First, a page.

We report the use of a porous polytetrafluoroethylene capillary for the inline separation of liquid–liquid segmented flows, based on the selective wetting and permeation of the porous capillary walls by one of the liquids. Insertion of a narrow flow restriction at the capillary outlet allows the back pressure to be tuned for multiple liquid–liquid combinations and flow conditions. In this way, efficient separation of aqueous–organic, aqueous–fluorous and organic–fluorous segmented flows can be readily achieved over a wide range of flow rates. The porous-capillary-separator enables the straightforward regeneration of a continuous flow from a segmented flow, and may be applied to various applications, including inline analysis, biphasic reactions, and purification. As a demonstration of the latter, we performed a simple inline aqueous–organic extraction of the pH indicator 2,6-dichloroindophenol. An aqueous solution of the conjugate base was mixed with hydrochloric acid in continuous flow to protonate the indicator and render it organic-soluble. The indicator was then extracted from the aqueous feed into chloroform using a segmented flow. The two liquids were finally separated inline using a porous PTFE capillary, with the aqueous phase emerging as a continuous stream from the separator outlet. UV-visible absorption spectroscopy showed the concentration of indicator in the outflowing aqueous phase to be less than one percent of its original value, confirming the efficacy of the extraction and separation process.

  • Journal article
    Buchaca-Domingo E, Vandewal K, Fei Z, Watkins SE, Scholes FH, Bannock JH, de Mello JC, Richter LJ, DeLongchamp DM, Amassian A, Heeney M, Salleo A, Stingelin Net al., 2015,

    Direct Correlation of Charge Transfer Absorption with Molecular Donor:Acceptor Interfacial Area via Photothermal Deflection Spectroscopy

    , JOURNAL OF THE AMERICAN CHEMICAL SOCIETY, Vol: 137, Pages: 5256-5259, ISSN: 0002-7863
  • Journal article
    de Mello J, Anthony J, Lee S, 2015,

    Organic electronics: recent developments.

    , Chemphyschem, Vol: 16, Pages: 1099-1100
  • Journal article
    Pang C, Chellappan V, Yim JH, Tan MJ, Goh GTW, Lee S, Zhang J, de Mello Jet al., 2015,

    Enhanced Performance Using an SU-8 Dielectric Inter layer in a Bulk Heterojunction Organic Solar Cell

    , ACS APPLIED MATERIALS & INTERFACES, Vol: 7, Pages: 5219-5225, ISSN: 1944-8244
  • Journal article
    Hellmann C, Treat ND, Scaccabarozzi AD, Hollis JR, Fleischli FD, Bannock JH, de Mello J, Michels JJ, Kim J-S, Stingelin Net al., 2015,

    Solution Processing of Polymer Semiconductor: Insulator Blends-Tailored Optical Properties Through Liquid-Liquid Phase Separation Control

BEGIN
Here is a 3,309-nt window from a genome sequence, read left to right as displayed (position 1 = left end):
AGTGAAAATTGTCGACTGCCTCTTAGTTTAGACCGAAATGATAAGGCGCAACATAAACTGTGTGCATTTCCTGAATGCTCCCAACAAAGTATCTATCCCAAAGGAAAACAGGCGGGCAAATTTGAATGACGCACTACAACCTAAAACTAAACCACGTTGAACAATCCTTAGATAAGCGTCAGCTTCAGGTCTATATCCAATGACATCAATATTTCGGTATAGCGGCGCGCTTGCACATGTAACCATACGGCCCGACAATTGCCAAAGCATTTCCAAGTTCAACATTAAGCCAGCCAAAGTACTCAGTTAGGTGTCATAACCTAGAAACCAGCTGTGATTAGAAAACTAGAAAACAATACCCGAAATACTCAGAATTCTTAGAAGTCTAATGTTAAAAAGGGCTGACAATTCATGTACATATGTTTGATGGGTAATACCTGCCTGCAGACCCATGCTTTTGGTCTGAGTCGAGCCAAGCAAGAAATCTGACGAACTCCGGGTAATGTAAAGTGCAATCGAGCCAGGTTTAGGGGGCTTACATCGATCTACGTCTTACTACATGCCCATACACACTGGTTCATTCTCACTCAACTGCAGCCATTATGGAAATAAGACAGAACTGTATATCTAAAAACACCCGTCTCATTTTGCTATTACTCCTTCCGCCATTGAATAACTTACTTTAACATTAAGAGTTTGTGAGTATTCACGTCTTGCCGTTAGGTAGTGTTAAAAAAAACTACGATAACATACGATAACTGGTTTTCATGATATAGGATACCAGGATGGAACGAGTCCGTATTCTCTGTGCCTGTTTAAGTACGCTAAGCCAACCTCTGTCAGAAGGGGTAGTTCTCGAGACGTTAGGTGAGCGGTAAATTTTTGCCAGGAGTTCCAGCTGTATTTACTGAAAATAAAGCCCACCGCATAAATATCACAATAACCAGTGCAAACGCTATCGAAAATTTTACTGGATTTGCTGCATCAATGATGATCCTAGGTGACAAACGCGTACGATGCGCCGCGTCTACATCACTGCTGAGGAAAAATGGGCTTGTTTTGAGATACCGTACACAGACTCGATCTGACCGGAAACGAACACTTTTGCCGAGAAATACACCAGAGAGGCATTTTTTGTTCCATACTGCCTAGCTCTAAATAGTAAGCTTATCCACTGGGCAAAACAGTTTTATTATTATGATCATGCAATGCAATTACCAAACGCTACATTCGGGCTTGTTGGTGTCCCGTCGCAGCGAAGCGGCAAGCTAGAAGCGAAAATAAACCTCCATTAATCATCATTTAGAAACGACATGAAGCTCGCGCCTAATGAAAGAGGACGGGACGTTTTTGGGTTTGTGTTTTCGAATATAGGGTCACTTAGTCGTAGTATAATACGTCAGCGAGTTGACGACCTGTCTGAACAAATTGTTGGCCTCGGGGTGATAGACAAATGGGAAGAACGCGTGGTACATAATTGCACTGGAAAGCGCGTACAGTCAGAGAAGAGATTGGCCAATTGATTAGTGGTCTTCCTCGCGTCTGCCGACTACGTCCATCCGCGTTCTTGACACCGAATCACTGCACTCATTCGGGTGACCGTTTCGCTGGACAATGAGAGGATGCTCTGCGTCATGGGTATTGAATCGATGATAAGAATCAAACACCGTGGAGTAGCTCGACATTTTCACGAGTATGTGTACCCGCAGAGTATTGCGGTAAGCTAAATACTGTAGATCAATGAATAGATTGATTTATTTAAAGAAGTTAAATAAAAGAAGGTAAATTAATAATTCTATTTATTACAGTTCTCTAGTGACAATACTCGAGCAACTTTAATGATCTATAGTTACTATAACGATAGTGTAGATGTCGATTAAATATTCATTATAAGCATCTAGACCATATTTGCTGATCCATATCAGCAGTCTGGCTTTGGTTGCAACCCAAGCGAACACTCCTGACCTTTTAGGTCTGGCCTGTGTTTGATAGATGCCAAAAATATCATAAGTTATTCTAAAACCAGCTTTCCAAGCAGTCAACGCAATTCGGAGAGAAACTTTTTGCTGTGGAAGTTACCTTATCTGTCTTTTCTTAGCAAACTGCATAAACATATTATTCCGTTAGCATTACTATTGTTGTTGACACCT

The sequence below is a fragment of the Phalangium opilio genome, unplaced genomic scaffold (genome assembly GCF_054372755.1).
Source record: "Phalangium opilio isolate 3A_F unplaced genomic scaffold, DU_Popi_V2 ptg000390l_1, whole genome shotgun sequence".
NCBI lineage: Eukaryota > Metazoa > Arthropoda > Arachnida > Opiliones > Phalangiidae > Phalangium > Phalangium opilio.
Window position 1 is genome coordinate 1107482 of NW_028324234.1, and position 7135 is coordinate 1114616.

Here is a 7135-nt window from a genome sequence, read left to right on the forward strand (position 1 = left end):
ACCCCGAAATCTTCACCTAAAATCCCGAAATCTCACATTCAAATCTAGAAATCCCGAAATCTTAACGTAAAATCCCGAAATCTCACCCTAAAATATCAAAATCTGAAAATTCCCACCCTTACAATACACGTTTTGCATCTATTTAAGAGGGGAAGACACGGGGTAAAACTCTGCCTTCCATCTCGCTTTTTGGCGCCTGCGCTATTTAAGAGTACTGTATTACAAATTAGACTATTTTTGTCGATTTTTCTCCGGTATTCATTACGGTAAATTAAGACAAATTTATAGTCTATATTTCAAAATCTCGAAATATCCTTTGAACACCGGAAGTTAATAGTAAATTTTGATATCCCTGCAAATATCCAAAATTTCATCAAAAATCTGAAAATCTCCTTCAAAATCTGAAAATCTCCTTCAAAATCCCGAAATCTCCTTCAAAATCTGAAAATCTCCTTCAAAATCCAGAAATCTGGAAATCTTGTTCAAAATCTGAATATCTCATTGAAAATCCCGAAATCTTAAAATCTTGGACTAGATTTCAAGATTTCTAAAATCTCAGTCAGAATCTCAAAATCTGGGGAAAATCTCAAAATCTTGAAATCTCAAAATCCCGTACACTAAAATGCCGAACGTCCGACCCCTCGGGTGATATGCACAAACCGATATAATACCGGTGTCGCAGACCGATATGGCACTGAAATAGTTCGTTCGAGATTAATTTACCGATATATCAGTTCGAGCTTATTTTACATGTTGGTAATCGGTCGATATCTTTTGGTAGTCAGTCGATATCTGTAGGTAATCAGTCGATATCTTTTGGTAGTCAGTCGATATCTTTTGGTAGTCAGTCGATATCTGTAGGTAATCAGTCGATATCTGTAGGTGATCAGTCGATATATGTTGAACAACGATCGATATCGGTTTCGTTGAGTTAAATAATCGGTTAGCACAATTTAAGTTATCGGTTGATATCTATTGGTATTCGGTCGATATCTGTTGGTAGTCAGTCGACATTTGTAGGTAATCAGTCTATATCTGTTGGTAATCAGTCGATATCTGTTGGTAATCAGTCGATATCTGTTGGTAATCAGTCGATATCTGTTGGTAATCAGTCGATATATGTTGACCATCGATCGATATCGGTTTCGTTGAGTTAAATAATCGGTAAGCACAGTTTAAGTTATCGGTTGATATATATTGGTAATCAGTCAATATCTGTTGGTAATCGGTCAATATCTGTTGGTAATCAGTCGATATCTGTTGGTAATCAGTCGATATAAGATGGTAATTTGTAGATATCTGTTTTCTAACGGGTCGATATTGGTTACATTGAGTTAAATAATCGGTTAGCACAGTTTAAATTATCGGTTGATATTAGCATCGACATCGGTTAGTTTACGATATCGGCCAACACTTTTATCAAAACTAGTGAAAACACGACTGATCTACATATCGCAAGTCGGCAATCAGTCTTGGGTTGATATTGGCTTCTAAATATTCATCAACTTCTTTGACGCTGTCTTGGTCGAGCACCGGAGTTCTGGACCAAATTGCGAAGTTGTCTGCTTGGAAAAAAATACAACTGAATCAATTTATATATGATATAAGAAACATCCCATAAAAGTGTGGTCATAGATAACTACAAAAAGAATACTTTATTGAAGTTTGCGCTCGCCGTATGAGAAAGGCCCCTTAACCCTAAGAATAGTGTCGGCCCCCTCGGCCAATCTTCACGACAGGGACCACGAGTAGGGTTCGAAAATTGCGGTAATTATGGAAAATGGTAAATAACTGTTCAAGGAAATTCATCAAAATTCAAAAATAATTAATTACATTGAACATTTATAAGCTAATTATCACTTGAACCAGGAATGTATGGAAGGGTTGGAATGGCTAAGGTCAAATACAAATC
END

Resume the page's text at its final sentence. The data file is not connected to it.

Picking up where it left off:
, JOURNAL OF POLYMER SCIENCE PART B-POLYMER PHYSICS, Vol: 53, Pages: 304-310, ISSN: 0887-6266
  • Journal article
    Dattani R, Telling MTF, Lopez CG, Krishnadasan SH, Bannock JH, Terry AE, de Mello JC, Cabral JT, Nedoma AJet al., 2015,

    Rapid precipitation: An alternative to solvent casting for organic solar cells

    , Chemphyschem, Vol: 16, Pages: 1231-1238, ISSN: 1439-7641

    Rapid precipitation, immersion of a liquid formulation into a nonsolvent, is compared with drop casting for fabricating organic solar cells. Blends comprising poly-3-hexylthiophene (P3HT), phenyl-C61-butyric acid methyl ester (PCBM), and chlorobenzene were processed into bulk samples by using two distinct routes: rapid precipitation and drop casting. The resulting structure, phases, and crystallinity were analyzed by using small-angle neutron scattering, X-ray diffraction, differential scanning calorimetry, and muon spin resonance. Rapid precipitation was found to induce a finely structured phase separation between PCBM and P3HT, with 65 wt % crystallinity in the P3HT phase. In contrast, solvent casting resulted in a mixed PCBM/P3HT phase with only 43 wt % P3HT crystallinity. The structural advantages conferred by rapid precipitation were shown to persist following intense thermal treatments.

  • Journal article
    Edwards AN, Yamazaki M, Krishnadasan SH, Phillips TW, Rowlands L, Jourdain R, Nightingale AM, de Mello JCet al., 2015,

    Photostable phosphorescent polymer nanospheres for high sensitivity detection

    , JOURNAL OF MATERIALS CHEMISTRY C, Vol: 3, Pages: 6565-6572, ISSN: 2050-7526
  • Journal article
    Dattani R, Bannock JH, Fei Z, MacKenzie RCI, Guilbert AAY, Vezie MS, Nelson J, de Mello JC, Heeney M, Cabral JT, Nedoma AJet al., 2014,

    A general mechanism for controlling thin film structures in all-conjugated block copolymer: fullerene blends

    , JOURNAL OF MATERIALS CHEMISTRY A, Vol: 2, Pages: 14711-14719, ISSN: 2050-7488
  • Journal article
    Bannock JH, Krishnadasan SH, Heeney M, de Mello JCet al., 2014,

    A gentle introduction to the noble art of flow chemistry

    , MATERIALS HORIZONS, Vol: 1, Pages: 373-378, ISSN: 2051-6347
  • Journal article
    Phillips TW, Lignos IG, Maceiczyk RM, deMello AJ, de Mello JCet al., 2014,

    Nanocrystal synthesis in microfluidic reactors: where next?

    , Lab on a Chip
  • Journal article
    Nightingale AM, Phillips TW, Bannock JH, de Mello JCet al., 2014,

    Controlled multistep synthesis in a three-phase droplet reactor

    , Nature Communications, Vol: 5, Pages: 1-8, ISSN: 2041-1723